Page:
Rapid and homogeneous mixing of the solvent and antisolvent is critical to achieve submicron drug particles by antisolvent precipitation technique. This work aims to develop a continuous and highly effective static mixing process for antisolvent precipitation of nanoparticles of poorly water-soluble drugs with spironolactone as a model drug. Continuous antisolvent production of drug nanoparticles was carried out with a SMV DN25 static mixer comprising 6-18 mixing elements. The total flow rate ranged from 1.0 to 3.0 L/min while the flow rate ratio of solvent to antisolvent was maintained at 1:9. It is found that only 6 mixing elements were sufficient to precipitate the particles in the submicron range. Increasing the number of elements would further reduce the precipitated particle size. Increasing flow rate from 1.0 to 3.0 L/min did not further reduce the particle size, while higher drug concentrations led to particle size increase. XRD and SEM results demonstrated that the freshly precipitated drug nanoparticles are in the amorphous state, which would, in presence of the mixture of solvent and antisolvent, change to crystalline form in short time. The lyophilized spironolactone nanoparticles with lactose as lyoprotectant possessed good redispersibility and showed 6.6 and 3.3 times faster dissolution rate than that of lyophilized raw drug formulation in 5 and 10 min, respectively. The developed static mixing process exhibits high potential for continuous and large-scale antisolvent precipitation of submicron drug particles. PMID:19922777

  6. Visualization of GPM Standard Products at the Precipitation Processing System (PPS)

    NASA Astrophysics Data System (ADS)

    Kelley, O.

    2010-12-01

    Many of the standard data products for the Global Precipitation Measurement (GPM) constellation of satellites will be generated at and distributed by the Precipitation Processing System (PPS) at NASA Goddard. PPS will provide several means to visualize these data products. These visualization tools will be used internally by PPS analysts to investigate potential anomalies in the data files, and these tools will also be made available to researchers. Currently, a free data viewer called THOR, the Tool for High-resolution Observation Review, can be downloaded and installed on Linux, Windows, and Mac OS X systems. THOR can display swath and grid products, and to a limited degree, the low-level data packets that the satellite itself transmits to the ground system. Observations collected since the 1997 launch of the Tropical Rainfall Measuring Mission (TRMM) satellite can be downloaded from the PPS FTP archive, and in the future, many of the GPM standard products will also be available from this FTP site. To provide easy access to this 80 terabyte and growing archive, PPS currently operates an on-line ordering tool called STORM that provides geographic and time searches, browse-image display, and the ability to order user-specified subsets of standard data files. Prior to the anticipated 2013 launch of the GPM core satellite, PPS will expand its visualization tools by integrating an on-line version of THOR within STORM to provide on-the-fly image creation of any portion of an archived data file at a user-specified degree of magnification. PPS will also provide OpenDAP access to the data archive and OGC WMS image creation of both swath and gridded data products. During the GPM era, PPS will continue to provide realtime globally-gridded 3-hour rainfall estimates to the public in a compact binary format (3B42RT) and in a GIS format (2-byte TIFF images + ESRI WorldFiles).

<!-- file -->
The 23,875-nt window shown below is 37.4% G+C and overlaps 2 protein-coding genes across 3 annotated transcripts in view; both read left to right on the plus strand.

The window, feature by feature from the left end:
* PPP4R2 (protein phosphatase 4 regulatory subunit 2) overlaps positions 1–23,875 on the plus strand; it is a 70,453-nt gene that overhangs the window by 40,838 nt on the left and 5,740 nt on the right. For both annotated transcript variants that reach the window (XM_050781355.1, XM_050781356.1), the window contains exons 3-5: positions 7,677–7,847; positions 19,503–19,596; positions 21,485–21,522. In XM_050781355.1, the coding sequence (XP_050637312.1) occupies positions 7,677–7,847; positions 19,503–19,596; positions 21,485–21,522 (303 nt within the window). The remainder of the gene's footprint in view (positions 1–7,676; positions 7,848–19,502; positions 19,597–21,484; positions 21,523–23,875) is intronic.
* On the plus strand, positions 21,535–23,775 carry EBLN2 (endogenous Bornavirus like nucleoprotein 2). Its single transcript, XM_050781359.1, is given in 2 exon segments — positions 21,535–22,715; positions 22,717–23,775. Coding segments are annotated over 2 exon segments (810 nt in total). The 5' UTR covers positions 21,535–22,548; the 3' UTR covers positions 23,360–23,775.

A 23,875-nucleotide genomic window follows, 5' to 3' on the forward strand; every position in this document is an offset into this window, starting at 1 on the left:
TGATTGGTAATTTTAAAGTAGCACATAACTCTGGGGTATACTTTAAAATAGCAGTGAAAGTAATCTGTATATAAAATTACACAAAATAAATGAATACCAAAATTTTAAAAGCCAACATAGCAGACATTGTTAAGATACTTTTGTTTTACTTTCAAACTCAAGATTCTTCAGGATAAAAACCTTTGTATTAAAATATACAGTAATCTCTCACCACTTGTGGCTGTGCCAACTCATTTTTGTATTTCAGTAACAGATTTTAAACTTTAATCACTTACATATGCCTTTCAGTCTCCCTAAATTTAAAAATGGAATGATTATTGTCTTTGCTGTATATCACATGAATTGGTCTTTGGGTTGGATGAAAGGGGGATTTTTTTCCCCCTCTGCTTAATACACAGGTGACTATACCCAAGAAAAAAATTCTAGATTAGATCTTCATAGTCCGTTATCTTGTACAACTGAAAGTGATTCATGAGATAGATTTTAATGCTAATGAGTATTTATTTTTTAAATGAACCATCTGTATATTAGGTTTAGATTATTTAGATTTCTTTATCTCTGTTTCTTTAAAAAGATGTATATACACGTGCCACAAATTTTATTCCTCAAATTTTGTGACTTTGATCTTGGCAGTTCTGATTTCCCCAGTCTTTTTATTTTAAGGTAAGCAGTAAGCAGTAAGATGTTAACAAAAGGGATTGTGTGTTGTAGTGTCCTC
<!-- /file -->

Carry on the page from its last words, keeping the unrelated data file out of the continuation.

7. Effects of acid precipitation and natural processes on cation leaching from four diverse forest ecosystems

    SciTech Connect

    Johnson, D.W.; Van Miegroet, H.; Cole, D.W.; Richter, D.D.

    1983-01-01

    Four forest ecosystems (two in eastern Tennessee and two in western Washington) with a history of intensive nutrient cycling research were selected for studies on the effects of acid precipitation and natural acid production processes on cation leaching rates. At the Tennessee sites, atmospheric acid input in bulk precipitation equaled or exceeded natural leaching by carbonic acid. At the less polluted Washington sites, natural leaching by carbonic acid was slightly larger than atmospheric acid input in the Douglas-fir soil. In the red alder soil, natural nitric acid formation far exceeded atmospheric acid inputs and appeared to have caused significant acidification of both soil and soil solution. The mobility of SO/sub 4//sup 2 -/ and NO/sub 3//sup -/ in these four soils was a major factor in their relative susceptibilities to leaching by H/sub 2/SO/sub 4/ and HNO/sub 3/ entering from the atmosphere. In two of the sites (chestnut oak in Tennessee and red alder in Washington), SO/sub 4//sup 2 -/ adsorption reduced the potential for sulfate-mediated leaching by H/sub 2/SO/sub 4/ by as much as one-half. Biological immobilization of NO/sub 3//sup -/ prevented leaching in all but the N-fixing red alder site. Both field and laboratory soil column studies involving artificial additions of SO/sub 4//sup 2 -/ and NO/sub 3//sup -/ verified the concept that cation leaching is controlled by the mobility of the associated anion.